Austerity pushes economy back into recession for first time in three years
CONSUMERS overburdened by austerity, plus a fall in exports, have pushed the economy back into recession for the first time since 2009.
The economy is performing much worse than expected, with new figures showing that we have been in recession since last summer.
Revised data from the Central Statistics Office shows the economy contracted in the second-half of last year and shrank another 0.6pc in the first three months of 2013.
It is the first time Ireland has entered recession since 2009.
The main reasons for the disappointing growth are falling exports in the first three months and the reluctance of austerity-weary consumers to spend.
Personal spending slumped at a rate not seen since the start of 2009, stoking fears that the Government's austerity programme is harming confidence.
Between January and March, the economy performed worse than both Spain and Portugal.
The Department of Finance branded the data "disappointing", but said the Budget targets remained on track.
Finance Minister Michael Noonan last night said the figure were "certainly disappointing but it's one set of statistics".
"When you think back to the first quarter it was dreadful weather, agri food was down, lots of things were going wrong in the first quarter."
Asked if the 1.3pc growt rate predicted in the Budget was too high to meet, Mr Noonan said he "wouldn't tie myself to any particular numbers."
The CSO's revised preliminary figures show that gross domestic product declined by 0.6pc in the first three months of the year.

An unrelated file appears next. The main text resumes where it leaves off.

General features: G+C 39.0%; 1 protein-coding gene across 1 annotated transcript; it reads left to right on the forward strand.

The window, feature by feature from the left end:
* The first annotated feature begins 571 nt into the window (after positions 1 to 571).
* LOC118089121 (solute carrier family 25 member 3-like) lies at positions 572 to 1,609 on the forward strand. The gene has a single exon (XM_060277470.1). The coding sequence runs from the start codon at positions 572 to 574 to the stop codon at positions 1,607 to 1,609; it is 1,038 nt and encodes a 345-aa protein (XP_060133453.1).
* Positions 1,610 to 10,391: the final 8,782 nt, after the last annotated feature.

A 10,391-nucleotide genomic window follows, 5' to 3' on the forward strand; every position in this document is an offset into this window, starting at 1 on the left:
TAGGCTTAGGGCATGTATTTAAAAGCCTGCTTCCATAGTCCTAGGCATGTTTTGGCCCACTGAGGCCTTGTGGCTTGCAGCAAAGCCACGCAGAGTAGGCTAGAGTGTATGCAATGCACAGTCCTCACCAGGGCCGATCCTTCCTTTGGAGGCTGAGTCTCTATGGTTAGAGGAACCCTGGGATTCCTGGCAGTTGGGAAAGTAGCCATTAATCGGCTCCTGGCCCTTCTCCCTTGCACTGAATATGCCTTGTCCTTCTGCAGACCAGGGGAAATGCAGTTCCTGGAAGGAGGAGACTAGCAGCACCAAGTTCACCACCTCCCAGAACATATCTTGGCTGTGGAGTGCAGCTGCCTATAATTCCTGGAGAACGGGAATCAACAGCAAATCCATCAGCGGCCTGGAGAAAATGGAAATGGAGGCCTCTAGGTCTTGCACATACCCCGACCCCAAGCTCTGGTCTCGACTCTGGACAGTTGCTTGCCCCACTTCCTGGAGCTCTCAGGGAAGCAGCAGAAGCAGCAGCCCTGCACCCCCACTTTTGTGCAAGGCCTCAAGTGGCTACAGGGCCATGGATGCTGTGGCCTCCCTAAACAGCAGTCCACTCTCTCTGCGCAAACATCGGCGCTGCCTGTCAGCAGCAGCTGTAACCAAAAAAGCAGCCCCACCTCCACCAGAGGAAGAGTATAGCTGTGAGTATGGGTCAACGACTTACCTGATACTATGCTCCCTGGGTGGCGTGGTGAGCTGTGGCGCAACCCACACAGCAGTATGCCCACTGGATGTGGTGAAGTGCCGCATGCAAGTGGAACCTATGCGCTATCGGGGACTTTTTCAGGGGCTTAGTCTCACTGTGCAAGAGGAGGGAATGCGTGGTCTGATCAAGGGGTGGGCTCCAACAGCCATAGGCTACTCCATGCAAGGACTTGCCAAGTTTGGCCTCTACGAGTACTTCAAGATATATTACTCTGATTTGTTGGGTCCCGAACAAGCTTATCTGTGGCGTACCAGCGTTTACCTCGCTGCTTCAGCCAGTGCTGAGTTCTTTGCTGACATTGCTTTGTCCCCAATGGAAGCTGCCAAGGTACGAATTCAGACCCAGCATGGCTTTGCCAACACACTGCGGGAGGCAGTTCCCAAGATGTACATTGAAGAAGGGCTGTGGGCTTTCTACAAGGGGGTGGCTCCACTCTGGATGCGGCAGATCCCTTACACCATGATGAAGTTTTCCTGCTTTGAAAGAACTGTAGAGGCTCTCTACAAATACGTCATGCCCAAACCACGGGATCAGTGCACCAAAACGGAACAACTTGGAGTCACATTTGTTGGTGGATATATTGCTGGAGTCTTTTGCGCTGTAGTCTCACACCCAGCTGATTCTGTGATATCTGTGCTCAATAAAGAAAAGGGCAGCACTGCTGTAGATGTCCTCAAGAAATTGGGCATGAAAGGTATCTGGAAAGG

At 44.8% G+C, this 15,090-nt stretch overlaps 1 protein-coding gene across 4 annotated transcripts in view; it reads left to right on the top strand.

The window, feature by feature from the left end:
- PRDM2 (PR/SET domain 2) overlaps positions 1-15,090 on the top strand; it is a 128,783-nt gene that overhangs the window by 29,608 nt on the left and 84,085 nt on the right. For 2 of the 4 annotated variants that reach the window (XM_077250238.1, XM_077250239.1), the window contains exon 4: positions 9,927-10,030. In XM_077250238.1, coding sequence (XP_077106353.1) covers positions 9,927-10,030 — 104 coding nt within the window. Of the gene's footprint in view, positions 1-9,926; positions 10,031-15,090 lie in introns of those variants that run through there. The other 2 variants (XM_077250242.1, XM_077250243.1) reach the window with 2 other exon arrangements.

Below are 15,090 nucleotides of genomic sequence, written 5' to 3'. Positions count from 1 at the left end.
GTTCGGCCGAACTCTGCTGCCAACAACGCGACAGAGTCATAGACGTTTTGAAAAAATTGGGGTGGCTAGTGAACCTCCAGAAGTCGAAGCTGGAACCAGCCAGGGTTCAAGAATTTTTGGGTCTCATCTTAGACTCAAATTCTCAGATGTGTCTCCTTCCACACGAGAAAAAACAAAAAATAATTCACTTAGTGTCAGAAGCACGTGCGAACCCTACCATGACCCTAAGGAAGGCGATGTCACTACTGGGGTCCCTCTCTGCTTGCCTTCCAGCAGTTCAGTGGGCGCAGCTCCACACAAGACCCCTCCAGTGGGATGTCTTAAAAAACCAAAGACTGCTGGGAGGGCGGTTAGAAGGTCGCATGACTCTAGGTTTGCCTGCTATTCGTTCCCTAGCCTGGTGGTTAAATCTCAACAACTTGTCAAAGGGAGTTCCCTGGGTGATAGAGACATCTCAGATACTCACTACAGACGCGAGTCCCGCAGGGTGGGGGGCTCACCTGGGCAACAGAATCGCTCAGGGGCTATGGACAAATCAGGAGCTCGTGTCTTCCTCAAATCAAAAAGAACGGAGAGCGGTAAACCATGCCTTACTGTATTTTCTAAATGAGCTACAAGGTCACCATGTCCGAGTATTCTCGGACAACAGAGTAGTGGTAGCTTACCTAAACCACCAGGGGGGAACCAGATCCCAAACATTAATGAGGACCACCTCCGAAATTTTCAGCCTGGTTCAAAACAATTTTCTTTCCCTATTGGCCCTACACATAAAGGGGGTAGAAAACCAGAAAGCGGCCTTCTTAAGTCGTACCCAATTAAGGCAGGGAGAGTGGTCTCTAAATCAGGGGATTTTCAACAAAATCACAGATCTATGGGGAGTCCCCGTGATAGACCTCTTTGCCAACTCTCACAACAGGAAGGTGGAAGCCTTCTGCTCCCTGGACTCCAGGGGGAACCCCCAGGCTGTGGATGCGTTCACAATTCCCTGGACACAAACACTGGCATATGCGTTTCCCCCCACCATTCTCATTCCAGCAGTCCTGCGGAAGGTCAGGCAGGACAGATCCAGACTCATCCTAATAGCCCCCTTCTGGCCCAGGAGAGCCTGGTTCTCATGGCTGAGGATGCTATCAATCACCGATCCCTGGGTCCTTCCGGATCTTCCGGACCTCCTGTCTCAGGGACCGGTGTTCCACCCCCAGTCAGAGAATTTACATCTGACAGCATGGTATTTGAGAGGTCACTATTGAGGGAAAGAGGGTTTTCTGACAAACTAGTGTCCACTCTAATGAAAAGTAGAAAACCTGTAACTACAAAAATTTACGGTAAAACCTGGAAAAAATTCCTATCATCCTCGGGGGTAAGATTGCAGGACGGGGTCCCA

It is now the third quarter in a row of contraction, after a 0.2pc decline in the final three months of last year and a 1pc contraction between July and September.
The definition of recession is two consecutive quarters of negative growth.
Focus now will shift to whether the Government will ease up on austerity in October's Budget. Business body IBEC reiterated that no new taxes should be imposed this year.
IBEC senior economist Reetta Suonpera blamed the property tax for contributing to weak consumer confidence.
"Consumer spending fell by 3pc, the sharpest drop since the start of 2009," Ms Suonpera said. "But unlike four years ago, fundamentals such as employment and incomes are stabilising and even improving.
"Weak confidence, exacerbated by the introduction of the property tax, is likely to have been the main culprit to the sharp decline this time around."
Key figures from the CSO data include:
* GDP declined by 0.6pc in the first three months.
* Agriculture, forestry and fishing grew 4.8pc, while industry increased by 2.1pc.
* Personal spending dropped 3pc, while capital investment slumped 7.4pc.
* Net exports were down by about €1bn.
Economist Alan McQuaid of Merrion Stockbrokers said Ireland was better placed than most to benefit from a global upturn when it comes.
Fianna Fail said the scale of the recession was deepening.
Trade union Unite said the figures were more evidence that austerity needed to end.